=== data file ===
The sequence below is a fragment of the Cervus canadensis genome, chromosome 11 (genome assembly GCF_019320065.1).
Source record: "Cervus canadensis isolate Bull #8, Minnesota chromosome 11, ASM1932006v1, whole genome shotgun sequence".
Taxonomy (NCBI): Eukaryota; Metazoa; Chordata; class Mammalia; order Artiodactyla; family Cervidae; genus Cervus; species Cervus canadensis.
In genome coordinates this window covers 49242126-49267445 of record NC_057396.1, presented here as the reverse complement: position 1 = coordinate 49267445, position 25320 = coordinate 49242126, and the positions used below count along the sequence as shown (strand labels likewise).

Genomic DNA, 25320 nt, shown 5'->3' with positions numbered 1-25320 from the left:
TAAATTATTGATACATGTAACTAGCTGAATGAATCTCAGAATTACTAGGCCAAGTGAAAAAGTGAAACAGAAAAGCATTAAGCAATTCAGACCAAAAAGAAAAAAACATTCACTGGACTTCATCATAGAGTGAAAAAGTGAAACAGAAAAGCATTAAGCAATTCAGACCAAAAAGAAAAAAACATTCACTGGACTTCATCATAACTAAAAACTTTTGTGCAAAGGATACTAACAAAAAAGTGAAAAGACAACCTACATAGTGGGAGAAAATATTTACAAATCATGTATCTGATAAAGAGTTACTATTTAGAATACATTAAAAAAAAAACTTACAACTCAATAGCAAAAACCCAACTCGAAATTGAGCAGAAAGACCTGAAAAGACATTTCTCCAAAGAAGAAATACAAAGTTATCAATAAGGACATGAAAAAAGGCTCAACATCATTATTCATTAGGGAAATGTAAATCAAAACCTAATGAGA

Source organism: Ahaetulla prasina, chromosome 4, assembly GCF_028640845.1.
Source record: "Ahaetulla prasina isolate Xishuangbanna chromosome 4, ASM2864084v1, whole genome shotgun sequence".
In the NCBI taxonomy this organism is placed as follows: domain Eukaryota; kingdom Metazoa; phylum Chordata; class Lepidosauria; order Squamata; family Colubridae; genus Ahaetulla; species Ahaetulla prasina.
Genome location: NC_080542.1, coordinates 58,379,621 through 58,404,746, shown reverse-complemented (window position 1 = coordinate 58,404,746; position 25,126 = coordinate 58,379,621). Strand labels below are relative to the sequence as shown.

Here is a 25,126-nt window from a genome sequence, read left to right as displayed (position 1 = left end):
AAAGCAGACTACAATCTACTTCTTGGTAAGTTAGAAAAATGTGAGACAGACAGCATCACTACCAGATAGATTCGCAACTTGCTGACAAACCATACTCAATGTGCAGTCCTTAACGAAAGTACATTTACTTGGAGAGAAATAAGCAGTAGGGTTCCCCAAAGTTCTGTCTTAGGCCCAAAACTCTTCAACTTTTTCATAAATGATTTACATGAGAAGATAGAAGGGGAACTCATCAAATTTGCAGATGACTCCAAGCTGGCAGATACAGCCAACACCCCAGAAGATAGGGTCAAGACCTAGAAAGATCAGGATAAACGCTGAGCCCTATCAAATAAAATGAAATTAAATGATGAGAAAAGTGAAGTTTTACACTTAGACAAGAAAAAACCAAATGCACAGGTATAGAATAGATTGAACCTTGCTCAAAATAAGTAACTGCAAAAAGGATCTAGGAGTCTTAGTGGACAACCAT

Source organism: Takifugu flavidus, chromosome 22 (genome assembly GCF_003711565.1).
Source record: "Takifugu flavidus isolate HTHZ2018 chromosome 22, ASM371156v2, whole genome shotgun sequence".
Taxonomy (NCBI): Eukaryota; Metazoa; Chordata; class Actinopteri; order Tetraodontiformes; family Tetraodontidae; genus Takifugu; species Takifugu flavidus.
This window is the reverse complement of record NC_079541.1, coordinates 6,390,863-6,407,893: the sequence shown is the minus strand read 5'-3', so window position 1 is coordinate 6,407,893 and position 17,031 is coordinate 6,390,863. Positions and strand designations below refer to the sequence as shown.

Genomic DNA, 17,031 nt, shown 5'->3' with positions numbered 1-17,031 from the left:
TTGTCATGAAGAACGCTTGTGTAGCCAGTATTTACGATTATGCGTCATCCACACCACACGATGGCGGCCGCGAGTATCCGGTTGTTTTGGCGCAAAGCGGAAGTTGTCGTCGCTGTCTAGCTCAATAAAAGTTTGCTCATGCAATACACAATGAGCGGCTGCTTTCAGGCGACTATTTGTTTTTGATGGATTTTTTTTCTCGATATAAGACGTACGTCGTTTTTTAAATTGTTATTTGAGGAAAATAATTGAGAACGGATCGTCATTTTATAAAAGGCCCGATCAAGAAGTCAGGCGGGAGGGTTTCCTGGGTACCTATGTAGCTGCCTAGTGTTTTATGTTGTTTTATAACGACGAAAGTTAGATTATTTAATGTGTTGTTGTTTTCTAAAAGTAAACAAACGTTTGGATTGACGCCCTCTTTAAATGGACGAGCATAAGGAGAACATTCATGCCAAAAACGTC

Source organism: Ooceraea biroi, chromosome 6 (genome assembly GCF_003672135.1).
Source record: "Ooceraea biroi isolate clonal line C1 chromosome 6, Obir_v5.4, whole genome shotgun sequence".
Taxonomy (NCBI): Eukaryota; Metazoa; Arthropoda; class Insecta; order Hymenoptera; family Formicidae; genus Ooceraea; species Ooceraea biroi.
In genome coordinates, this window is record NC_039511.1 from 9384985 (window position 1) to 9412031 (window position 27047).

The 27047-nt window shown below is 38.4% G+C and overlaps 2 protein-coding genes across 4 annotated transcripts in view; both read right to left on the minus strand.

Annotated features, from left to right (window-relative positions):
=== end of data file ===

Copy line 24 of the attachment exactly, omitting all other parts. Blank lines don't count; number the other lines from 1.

Annotated features, from left to right (window-relative positions):